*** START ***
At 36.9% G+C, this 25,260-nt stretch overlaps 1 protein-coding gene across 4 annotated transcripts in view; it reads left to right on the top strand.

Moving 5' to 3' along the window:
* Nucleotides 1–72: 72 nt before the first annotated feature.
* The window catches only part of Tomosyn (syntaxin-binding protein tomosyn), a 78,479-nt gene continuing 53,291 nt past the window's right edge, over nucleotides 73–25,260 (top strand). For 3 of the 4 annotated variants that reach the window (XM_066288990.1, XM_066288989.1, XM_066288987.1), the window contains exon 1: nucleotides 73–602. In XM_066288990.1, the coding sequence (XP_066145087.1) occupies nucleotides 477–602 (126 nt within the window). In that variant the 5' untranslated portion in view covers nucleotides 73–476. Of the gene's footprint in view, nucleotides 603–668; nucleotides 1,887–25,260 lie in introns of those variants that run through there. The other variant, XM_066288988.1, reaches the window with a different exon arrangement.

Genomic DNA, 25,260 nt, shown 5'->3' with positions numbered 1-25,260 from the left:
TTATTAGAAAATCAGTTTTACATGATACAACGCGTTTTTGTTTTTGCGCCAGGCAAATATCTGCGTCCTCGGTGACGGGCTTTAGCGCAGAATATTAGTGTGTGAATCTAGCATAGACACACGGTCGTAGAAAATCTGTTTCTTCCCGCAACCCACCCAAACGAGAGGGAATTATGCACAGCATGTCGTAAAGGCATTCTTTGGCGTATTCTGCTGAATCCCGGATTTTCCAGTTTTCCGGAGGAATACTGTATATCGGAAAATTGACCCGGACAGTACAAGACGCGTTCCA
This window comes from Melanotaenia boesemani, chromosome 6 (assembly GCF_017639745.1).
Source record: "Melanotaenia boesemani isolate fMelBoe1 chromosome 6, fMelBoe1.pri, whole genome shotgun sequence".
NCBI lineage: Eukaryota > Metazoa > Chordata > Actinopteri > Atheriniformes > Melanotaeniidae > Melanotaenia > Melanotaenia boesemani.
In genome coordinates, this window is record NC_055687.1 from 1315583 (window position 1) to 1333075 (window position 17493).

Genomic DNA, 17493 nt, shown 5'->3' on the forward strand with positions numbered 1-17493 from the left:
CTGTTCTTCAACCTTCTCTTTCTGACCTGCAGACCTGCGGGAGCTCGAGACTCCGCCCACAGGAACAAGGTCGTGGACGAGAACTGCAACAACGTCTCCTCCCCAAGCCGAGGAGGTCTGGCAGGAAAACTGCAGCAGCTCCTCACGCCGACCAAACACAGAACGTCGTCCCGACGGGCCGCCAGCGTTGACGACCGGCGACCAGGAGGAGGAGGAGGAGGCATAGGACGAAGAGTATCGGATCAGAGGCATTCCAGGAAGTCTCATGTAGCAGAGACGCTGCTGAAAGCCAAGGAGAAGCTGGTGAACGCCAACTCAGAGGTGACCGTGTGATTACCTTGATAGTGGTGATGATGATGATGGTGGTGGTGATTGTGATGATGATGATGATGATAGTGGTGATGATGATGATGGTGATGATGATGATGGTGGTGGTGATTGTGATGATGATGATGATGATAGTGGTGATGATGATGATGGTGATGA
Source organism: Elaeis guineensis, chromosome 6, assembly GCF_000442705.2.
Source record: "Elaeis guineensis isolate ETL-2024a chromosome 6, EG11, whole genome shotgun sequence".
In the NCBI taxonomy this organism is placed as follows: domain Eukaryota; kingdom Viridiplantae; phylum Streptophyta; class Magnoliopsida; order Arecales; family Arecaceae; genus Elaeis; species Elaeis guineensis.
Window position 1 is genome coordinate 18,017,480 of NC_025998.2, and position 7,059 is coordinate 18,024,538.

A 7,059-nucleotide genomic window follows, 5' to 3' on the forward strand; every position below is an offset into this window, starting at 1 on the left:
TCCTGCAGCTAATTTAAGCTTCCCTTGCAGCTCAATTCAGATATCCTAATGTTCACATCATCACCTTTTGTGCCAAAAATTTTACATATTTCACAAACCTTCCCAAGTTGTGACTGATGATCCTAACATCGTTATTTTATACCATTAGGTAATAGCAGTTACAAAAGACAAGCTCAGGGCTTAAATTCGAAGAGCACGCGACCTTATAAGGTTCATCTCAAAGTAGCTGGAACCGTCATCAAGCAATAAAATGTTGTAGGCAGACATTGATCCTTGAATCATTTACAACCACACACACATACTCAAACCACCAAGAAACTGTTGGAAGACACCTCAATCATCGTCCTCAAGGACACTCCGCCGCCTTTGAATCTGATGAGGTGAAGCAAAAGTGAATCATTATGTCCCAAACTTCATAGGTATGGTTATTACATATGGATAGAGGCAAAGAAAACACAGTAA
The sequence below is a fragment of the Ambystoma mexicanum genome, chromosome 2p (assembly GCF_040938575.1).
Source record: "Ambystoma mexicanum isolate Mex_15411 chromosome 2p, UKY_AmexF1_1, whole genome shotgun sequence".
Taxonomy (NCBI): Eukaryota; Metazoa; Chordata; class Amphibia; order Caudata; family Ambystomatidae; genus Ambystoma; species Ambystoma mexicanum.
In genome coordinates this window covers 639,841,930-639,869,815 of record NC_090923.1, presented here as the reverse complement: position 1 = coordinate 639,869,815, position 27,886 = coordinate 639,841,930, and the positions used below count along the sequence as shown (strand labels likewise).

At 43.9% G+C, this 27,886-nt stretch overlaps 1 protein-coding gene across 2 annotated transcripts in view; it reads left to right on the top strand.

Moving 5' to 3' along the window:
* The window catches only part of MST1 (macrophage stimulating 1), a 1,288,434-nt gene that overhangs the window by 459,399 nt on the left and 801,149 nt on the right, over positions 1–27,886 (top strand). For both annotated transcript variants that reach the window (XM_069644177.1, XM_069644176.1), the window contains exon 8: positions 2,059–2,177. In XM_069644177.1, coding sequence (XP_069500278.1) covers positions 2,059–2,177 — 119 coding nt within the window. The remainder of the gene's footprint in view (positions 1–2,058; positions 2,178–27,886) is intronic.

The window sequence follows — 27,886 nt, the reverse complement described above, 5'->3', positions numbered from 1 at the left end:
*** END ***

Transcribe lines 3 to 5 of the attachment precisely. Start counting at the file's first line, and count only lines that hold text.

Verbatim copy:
* Nucleotides 1–72: 72 nt before the first annotated feature.
* The window catches only part of Tomosyn (syntaxin-binding protein tomosyn), a 78,479-nt gene continuing 53,291 nt past the window's right edge, over nucleotides 73–25,260 (top strand). For 3 of the 4 annotated variants that reach the window (XM_066288990.1, XM_066288989.1, XM_066288987.1), the window contains exon 1: nucleotides 73–602. In XM_066288990.1, the coding sequence (XP_066145087.1) occupies nucleotides 477–602 (126 nt within the window). In that variant the 5' untranslated portion in view covers nucleotides 73–476. Of the gene's footprint in view, nucleotides 603–668; nucleotides 1,887–25,260 lie in introns of those variants that run through there. The other variant, XM_066288988.1, reaches the window with a different exon arrangement.

Genomic DNA, 25,260 nt, shown 5'->3' with positions numbered 1-25,260 from the left: